Monthly summaries - page 2

Hi. How do you all make sure your summaries are done in a timely manner? I have nurses in the building who say they can't possibly get their summaries done and want to come in on their day off (with... Read More

  1. by   JeanineLPN1984
    In addition to our regular charting- we do one monthly summary a shift. It's broken down by room and bed and date and posted . Usually each unit has about 36-40 residents, my unit is 7-7, so ours are done 18-20 days. Ours are mostly a checklist on the front and the back is for the narrative note, and we chart according to the care plan, thus follows the raps, triggers and mds.
  2. by   Dixiecup
    Wow, that sucks your state still requires it. I live in Missouri and it's no longer a reg.,we stopped doing them a long time ago. The nurses all did the happy dance!
  3. by   DixieRedHead
    In our facility we have weekly charting and skin checks, quarterly reviews (fall risks, contractures, psychotopic meds, AIMS tests if needed, etc.
    The are divided amongst all shifts.
    I have made the nurse responsibile for the weekly charting and skin checks responsible for checking to see that the quarterly reviews are caught up. That gives them 4 chances in the month that the quarterly review is due.
    Don't let me find one late.
    You have to own it.
  4. by   achot chavi
    Quote from CapeCodMermaid
    The reason is when told, they are defiant. They know they can do what they want and nothing will be done because they are in a protected class. Sorry to be so mysterious but one can't say too much on here that would give away one's identity.
    I understand completely, Either you can be heavy handed about it and demand 5 on your desk every week or appeal to your boss to give the extra hours, Only you know if they are working the way they should,
    Can the job be given to night nurses? Can you relieve them of some other responsibility in order to free up time to do their monthlies?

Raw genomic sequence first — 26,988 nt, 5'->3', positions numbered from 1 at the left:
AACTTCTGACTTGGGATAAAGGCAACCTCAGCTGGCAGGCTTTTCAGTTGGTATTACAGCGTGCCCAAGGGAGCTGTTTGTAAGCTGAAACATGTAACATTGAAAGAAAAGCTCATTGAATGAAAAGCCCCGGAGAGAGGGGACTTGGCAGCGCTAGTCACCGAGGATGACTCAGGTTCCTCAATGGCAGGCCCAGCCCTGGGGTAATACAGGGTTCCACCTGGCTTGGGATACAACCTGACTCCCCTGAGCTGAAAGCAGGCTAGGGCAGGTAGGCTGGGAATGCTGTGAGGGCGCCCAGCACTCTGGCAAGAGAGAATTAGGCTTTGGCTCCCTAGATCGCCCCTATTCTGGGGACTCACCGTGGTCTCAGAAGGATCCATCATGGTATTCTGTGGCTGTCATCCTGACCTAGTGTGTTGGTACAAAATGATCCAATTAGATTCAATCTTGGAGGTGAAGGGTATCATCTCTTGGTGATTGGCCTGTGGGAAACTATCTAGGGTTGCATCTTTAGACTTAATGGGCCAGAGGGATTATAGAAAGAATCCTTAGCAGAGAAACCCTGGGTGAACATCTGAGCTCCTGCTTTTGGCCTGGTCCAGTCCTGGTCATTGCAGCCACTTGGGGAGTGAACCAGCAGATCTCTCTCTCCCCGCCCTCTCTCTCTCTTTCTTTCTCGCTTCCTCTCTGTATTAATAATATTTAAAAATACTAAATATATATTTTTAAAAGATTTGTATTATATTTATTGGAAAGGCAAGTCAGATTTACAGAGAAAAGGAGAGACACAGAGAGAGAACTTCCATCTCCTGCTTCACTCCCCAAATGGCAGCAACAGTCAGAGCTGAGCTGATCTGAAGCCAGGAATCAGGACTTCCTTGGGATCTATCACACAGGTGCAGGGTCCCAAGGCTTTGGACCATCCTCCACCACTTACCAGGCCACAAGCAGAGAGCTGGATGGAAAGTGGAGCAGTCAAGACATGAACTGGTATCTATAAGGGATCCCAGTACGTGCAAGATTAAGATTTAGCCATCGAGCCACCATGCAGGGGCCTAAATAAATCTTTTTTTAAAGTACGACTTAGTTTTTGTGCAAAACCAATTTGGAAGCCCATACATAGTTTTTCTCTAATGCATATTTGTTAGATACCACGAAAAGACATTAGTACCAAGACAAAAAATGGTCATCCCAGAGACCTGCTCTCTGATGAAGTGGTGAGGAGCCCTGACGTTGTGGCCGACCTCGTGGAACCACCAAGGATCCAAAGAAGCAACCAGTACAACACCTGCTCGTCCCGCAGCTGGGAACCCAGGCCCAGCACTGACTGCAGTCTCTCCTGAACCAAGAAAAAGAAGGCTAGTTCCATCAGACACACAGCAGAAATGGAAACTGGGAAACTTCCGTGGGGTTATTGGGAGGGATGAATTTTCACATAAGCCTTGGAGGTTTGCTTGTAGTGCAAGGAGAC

Look I am sure you have checked out all the angles, Take a deep breath before thinking of some creative and charming way to deal with this,
    You cant be too heavy handed here or you will get it back in your face.
  5. by   evilolive
    As a night nurse, I wouldn't mind spending some time doing summaries if some of the other work was taken off my plate for the last two weeks of the month. In our facility, we start summaries on the 15th of the month and have until the end of the month to complete them. Some of them take me awhile to complete, especially new admits, and people who require different assistance on different shifts. For example, I had two residents who were physical assists on one shift for the first half of the month, who then became total dependents. From what my ADON taught me, she wanted 15 days of documentation to be able to get "points" on various aspects of the summaries. I'm not sure if she means treatment wise only, or whether the 15 days of documentation included the change from physical assist to a total dependent. If a resident is a physical assist on 7-3 and a total dependent on 3-11, then what do I go by? I am still trying to figure this one out after working here awhile...

    How we split up summaries:
    The two FT 7-3 nurses usually get 5 summaries to do. The FT 3-11 and 11-7 nurses usually get 6 apiece. Weekend nurses generally get 3 apiece, and the Monday 11-7 nurse gets 2-4, depending on our census.